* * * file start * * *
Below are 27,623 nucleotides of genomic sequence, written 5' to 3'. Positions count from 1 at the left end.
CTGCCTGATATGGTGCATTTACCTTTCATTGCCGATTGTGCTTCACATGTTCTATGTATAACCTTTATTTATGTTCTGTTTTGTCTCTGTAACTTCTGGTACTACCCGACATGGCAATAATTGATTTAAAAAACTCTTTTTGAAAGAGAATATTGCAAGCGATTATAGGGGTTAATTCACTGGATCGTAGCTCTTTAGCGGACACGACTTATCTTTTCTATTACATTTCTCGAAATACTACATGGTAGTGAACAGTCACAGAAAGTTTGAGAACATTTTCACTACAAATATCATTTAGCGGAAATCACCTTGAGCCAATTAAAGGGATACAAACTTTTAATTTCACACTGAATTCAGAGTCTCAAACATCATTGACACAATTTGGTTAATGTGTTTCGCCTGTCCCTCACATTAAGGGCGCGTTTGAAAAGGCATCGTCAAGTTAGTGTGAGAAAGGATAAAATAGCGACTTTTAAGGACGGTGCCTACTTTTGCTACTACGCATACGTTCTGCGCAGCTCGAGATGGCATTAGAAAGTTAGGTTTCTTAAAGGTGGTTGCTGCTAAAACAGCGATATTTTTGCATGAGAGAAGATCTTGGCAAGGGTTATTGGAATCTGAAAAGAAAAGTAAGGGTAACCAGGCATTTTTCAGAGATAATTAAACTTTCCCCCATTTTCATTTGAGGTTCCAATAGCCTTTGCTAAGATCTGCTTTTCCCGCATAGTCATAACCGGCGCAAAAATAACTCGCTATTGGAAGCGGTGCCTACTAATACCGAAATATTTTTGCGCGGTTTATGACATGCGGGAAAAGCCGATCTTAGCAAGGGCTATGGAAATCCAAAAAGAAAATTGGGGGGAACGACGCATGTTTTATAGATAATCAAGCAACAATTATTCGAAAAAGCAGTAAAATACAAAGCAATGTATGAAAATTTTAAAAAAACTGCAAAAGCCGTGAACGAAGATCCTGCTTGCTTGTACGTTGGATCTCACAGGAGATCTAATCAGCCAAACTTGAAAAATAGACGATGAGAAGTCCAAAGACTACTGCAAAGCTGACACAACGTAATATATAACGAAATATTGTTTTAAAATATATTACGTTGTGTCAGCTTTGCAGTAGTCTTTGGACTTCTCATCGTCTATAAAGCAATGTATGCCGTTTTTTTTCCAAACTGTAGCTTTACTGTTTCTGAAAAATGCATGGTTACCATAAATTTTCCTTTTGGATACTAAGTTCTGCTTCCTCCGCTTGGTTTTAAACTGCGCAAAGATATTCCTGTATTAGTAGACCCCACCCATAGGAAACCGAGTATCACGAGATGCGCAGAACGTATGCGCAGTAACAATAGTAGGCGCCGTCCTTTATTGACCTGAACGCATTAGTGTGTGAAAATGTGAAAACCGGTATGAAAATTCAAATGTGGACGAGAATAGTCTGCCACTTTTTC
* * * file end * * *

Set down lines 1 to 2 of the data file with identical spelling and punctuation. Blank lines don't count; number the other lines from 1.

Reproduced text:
Below are 27,623 nucleotides of genomic sequence, written 5' to 3'. Positions count from 1 at the left end.
CTGCCTGATATGGTGCATTTACCTTTCATTGCCGATTGTGCTTCACATGTTCTATGTATAACCTTTATTTATGTTCTGTTTTGTCTCTGTAACTTCTGGTACTACCCGACATGGCAATAATTGATTTAAAAAACTCTTTTTGAAAGAGAATATTGCAAGCGATTATAGGGGTTAATTCACTGGATCGTAGCTCTTTAGCGGACACGACTTATCTTTTCTATTACATTTCTCGAAATACTACATGGTAGTGAACAGTCACAGAAAGTTTGAGAACATTTTCACTACAAATATCATTTAGCGGAAATCACCTTGAGCCAATTAAAGGGATACAAACTTTTAATTTCACACTGAATTCAGAGTCTCAAACATCATTGACACAATTTGGTTAATGTGTTTCGCCTGTCCCTCACATTAAGGGCGCGTTTGAAAAGGCATCGTCAAGTTAGTGTGAGAAAGGATAAAATAGCGACTTTTAAGGACGGTGCCTACTTTTGCTACTACGCATACGTTCTGCGCAGCTCGAGATGGCATTAGAAAGTTAGGTTTCTTAAAGGTGGTTGCTGCTAAAACAGCGATATTTTTGCATGAGAGAAGATCTTGGCAAGGGTTATTGGAATCTGAAAAGAAAAGTAAGGGTAACCAGGCATTTTTCAGAGATAATTAAACTTTCCCCCATTTTCATTTGAGGTTCCAATAGCCTTTGCTAAGATCTGCTTTTCCCGCATAGTCATAACCGGCGCAAAAATAACTCGCTATTGGAAGCGGTGCCTACTAATACCGAAATATTTTTGCGCGGTTTATGACATGCGGGAAAAGCCGATCTTAGCAAGGGCTATGGAAATCCAAAAAGAAAATTGGGGGGAACGACGCATGTTTTATAGATAATCAAGCAACAATTATTCGAAAAAGCAGTAAAATACAAAGCAATGTATGAAAATTTTAAAAAAACTGCAAAAGCCGTGAACGAAGATCCTGCTTGCTTGTACGTTGGATCTCACAGGAGATCTAATCAGCCAAACTTGAAAAATAGACGATGAGAAGTCCAAAGACTACTGCAAAGCTGACACAACGTAATATATAACGAAATATTGTTTTAAAATATATTACGTTGTGTCAGCTTTGCAGTAGTCTTTGGACTTCTCATCGTCTATAAAGCAATGTATGCCGTTTTTTTTCCAAACTGTAGCTTTACTGTTTCTGAAAAATGCATGGTTACCATAAATTTTCCTTTTGGATACTAAGTTCTGCTTCCTCCGCTTGGTTTTAAACTGCGCAAAGATATTCCTGTATTAGTAGACCCCACCCATAGGAAACCGAGTATCACGAGATGCGCAGAACGTATGCGCAGTAACAATAGTAGGCGCCGTCCTTTATTGACCTGAACGCATTAGTGTGTGAAAATGTGAAAACCGGTATGAAAATTCAAATGTGGACGAGAATAGTCTGCCACTTTTTC